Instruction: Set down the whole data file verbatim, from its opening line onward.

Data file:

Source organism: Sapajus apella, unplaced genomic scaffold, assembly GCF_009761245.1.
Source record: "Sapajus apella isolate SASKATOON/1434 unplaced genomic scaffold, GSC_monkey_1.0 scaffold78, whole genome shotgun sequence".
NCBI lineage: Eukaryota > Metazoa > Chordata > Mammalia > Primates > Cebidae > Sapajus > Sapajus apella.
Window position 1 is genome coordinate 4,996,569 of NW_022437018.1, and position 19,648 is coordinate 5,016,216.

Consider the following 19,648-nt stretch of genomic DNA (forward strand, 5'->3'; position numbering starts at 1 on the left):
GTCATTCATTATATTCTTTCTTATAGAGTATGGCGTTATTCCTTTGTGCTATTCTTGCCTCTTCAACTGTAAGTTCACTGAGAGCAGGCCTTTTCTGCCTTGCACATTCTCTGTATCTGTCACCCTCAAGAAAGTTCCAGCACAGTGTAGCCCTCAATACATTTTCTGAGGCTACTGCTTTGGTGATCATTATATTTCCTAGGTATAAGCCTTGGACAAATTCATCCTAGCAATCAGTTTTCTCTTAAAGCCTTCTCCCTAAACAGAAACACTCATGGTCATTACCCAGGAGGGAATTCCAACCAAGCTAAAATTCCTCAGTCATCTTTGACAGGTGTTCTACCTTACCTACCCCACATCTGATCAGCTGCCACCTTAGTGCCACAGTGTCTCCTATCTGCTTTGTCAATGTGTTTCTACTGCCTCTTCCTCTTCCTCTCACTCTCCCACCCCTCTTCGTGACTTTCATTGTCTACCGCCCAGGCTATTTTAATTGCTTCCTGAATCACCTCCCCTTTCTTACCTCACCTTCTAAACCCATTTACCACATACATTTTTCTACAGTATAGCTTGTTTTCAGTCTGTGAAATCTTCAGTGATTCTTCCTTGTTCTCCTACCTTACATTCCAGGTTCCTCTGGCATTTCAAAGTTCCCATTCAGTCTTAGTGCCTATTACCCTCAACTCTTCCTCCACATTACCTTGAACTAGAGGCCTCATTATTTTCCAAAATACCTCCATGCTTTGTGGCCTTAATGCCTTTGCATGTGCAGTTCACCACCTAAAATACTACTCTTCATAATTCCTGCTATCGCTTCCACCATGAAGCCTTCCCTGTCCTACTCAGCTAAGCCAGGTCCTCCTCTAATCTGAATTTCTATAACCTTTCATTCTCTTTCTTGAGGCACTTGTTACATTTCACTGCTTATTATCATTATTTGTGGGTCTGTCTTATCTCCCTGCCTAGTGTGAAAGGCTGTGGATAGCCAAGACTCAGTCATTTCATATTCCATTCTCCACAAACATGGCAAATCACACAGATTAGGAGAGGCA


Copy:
Source organism: Sapajus apella, unplaced genomic scaffold, assembly GCF_009761245.1.
Source record: "Sapajus apella isolate SASKATOON/1434 unplaced genomic scaffold, GSC_monkey_1.0 scaffold78, whole genome shotgun sequence".
NCBI lineage: Eukaryota > Metazoa > Chordata > Mammalia > Primates > Cebidae > Sapajus > Sapajus apella.
Window position 1 is genome coordinate 4,996,569 of NW_022437018.1, and position 19,648 is coordinate 5,016,216.

Consider the following 19,648-nt stretch of genomic DNA (forward strand, 5'->3'; position numbering starts at 1 on the left):
GTCATTCATTATATTCTTTCTTATAGAGTATGGCGTTATTCCTTTGTGCTATTCTTGCCTCTTCAACTGTAAGTTCACTGAGAGCAGGCCTTTTCTGCCTTGCACATTCTCTGTATCTGTCACCCTCAAGAAAGTTCCAGCACAGTGTAGCCCTCAATACATTTTCTGAGGCTACTGCTTTGGTGATCATTATATTTCCTAGGTATAAGCCTTGGACAAATTCATCCTAGCAATCAGTTTTCTCTTAAAGCCTTCTCCCTAAACAGAAACACTCATGGTCATTACCCAGGAGGGAATTCCAACCAAGCTAAAATTCCTCAGTCATCTTTGACAGGTGTTCTACCTTACCTACCCCACATCTGATCAGCTGCCACCTTAGTGCCACAGTGTCTCCTATCTGCTTTGTCAATGTGTTTCTACTGCCTCTTCCTCTTCCTCTCACTCTCCCACCCCTCTTCGTGACTTTCATTGTCTACCGCCCAGGCTATTTTAATTGCTTCCTGAATCACCTCCCCTTTCTTACCTCACCTTCTAAACCCATTTACCACATACATTTTTCTACAGTATAGCTTGTTTTCAGTCTGTGAAATCTTCAGTGATTCTTCCTTGTTCTCCTACCTTACATTCCAGGTTCCTCTGGCATTTCAAAGTTCCCATTCAGTCTTAGTGCCTATTACCCTCAACTCTTCCTCCACATTACCTTGAACTAGAGGCCTCATTATTTTCCAAAATACCTCCATGCTTTGTGGCCTTAATGCCTTTGCATGTGCAGTTCACCACCTAAAATACTACTCTTCATAATTCCTGCTATCGCTTCCACCATGAAGCCTTCCCTGTCCTACTCAGCTAAGCCAGGTCCTCCTCTAATCTGAATTTCTATAACCTTTCATTCTCTTTCTTGAGGCACTTGTTACATTTCACTGCTTATTATCATTATTTGTGGGTCTGTCTTATCTCCCTGCCTAGTGTGAAAGGCTGTGGATAGCCAAGACTCAGTCATTTCATATTCCATTCTCCACAAACATGGCAAATCACACAGATTAGGAGAGGCA